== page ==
Tis important that they highlight these risks to ensure manufacturers start taking responsibiity for security. The potential rewards will be an enormous incentive for people to work out how to hack these systems.
By the way, presumably examples of such attacks actually happening in real life will always be hard to find- when a car is stolen, who knows how it was stolen?
Car Crime The Old Fashioned Way
Has McAfee got anything that prevents four masked thugs base ball batting you on the doorstep and taking your car keys by force ?
Nope, thought not.
"McAfee, which partnered with Wind River " - o'really?
Would it have been appropriate to mention somewhere that both these companies are controlled (wholly owned?) by Intel ?
Or did the press release not make that clear?
Agree with the poster ... Intel provides the chips; Windriver provides the OS (either Linux or vxWorks .. probably Linux for an infotainment hub) and MacAfee provides the security expertise.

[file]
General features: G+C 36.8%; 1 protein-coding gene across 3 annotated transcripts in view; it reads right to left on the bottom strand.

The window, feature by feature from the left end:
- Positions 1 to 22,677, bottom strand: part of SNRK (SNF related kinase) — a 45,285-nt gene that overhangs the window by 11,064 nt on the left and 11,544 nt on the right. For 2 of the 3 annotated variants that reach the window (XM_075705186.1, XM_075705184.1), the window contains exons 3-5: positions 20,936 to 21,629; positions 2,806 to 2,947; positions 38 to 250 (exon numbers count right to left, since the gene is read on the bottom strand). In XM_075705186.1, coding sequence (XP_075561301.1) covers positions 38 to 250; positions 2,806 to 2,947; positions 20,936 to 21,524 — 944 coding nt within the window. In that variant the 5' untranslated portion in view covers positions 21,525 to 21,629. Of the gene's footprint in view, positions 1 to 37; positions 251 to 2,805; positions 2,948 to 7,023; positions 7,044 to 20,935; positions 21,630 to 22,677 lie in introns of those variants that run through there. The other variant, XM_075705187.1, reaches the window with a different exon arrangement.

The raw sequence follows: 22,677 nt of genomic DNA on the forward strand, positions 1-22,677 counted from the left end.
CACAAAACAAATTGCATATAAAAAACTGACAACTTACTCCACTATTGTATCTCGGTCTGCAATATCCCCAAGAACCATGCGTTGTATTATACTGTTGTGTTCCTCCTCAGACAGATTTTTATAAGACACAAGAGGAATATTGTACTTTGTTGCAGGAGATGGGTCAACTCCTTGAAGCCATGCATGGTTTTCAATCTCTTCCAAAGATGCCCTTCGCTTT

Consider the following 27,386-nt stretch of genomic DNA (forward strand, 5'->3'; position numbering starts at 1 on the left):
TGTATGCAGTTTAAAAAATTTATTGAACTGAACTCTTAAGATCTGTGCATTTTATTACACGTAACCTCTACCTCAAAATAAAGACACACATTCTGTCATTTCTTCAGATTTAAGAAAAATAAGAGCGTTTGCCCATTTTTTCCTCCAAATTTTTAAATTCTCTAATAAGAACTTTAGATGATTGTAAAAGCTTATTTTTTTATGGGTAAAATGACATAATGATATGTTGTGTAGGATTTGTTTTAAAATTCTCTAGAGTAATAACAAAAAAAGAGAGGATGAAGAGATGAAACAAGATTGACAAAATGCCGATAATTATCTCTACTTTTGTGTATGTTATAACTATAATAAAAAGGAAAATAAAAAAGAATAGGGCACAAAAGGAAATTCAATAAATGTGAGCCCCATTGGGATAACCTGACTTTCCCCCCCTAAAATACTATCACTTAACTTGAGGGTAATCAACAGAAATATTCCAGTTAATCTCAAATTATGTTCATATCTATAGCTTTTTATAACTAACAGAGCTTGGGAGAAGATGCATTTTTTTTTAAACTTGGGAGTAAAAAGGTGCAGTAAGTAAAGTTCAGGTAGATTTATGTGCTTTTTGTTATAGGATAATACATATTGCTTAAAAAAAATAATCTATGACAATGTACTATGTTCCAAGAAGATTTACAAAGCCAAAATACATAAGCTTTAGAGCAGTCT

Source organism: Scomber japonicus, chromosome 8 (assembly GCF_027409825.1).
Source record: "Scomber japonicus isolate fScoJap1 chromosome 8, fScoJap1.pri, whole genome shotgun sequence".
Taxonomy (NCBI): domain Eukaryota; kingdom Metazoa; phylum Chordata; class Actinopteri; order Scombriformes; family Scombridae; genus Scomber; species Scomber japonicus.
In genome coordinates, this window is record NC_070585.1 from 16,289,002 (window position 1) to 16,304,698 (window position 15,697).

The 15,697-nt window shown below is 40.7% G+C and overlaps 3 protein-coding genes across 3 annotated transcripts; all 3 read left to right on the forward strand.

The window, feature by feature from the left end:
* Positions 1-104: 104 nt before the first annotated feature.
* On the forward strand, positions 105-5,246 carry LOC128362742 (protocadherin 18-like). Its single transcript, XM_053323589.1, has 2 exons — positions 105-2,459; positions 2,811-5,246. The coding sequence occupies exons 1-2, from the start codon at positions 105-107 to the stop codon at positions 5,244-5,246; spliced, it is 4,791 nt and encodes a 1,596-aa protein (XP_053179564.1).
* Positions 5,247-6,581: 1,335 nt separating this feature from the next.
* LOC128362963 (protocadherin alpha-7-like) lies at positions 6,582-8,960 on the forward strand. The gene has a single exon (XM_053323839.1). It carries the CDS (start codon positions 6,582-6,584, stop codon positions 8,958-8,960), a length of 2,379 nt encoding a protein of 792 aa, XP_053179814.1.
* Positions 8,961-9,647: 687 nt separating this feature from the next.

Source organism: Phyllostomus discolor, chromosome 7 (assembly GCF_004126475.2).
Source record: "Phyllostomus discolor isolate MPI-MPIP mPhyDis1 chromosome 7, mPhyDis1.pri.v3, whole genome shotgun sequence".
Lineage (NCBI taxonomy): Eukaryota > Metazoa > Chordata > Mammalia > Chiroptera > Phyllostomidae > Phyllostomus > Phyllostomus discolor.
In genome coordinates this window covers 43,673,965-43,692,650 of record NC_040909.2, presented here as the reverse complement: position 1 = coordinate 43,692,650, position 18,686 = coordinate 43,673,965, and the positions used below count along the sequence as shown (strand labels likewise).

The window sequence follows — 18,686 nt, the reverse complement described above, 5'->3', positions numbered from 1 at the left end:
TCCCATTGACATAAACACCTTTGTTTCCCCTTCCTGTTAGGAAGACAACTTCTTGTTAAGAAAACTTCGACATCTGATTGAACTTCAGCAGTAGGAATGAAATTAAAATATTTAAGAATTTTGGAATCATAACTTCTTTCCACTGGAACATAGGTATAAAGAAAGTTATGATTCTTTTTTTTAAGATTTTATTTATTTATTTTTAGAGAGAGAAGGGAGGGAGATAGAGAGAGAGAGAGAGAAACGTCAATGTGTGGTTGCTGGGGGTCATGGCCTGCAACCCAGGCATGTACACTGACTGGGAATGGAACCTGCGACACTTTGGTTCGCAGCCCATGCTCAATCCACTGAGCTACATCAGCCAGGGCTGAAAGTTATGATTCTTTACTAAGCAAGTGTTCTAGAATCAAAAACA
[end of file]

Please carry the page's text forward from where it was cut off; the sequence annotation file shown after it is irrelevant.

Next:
And they all keep it in the same family
Next generation cars?
That stuff is already on the roads.
And they only mentioned the obvious threats. My favourite more subtle one is tracking USAians by the RFID chips in their tyres. Much easier than ANR.
Whoa there boy...
I think you forgot the Bacofoil and these instructions http://www.origami-instructions.com/origami-hat.html.
time to exit the denial phase, guys.
Sorry, I've a bit of a rant to get through here, having worked in precisely this field, and found very little acknowledgement of the longer term risks. This is not unexpected, newcomers to the field will always underestimate both the efforts and the rewards of exploiting weak computers.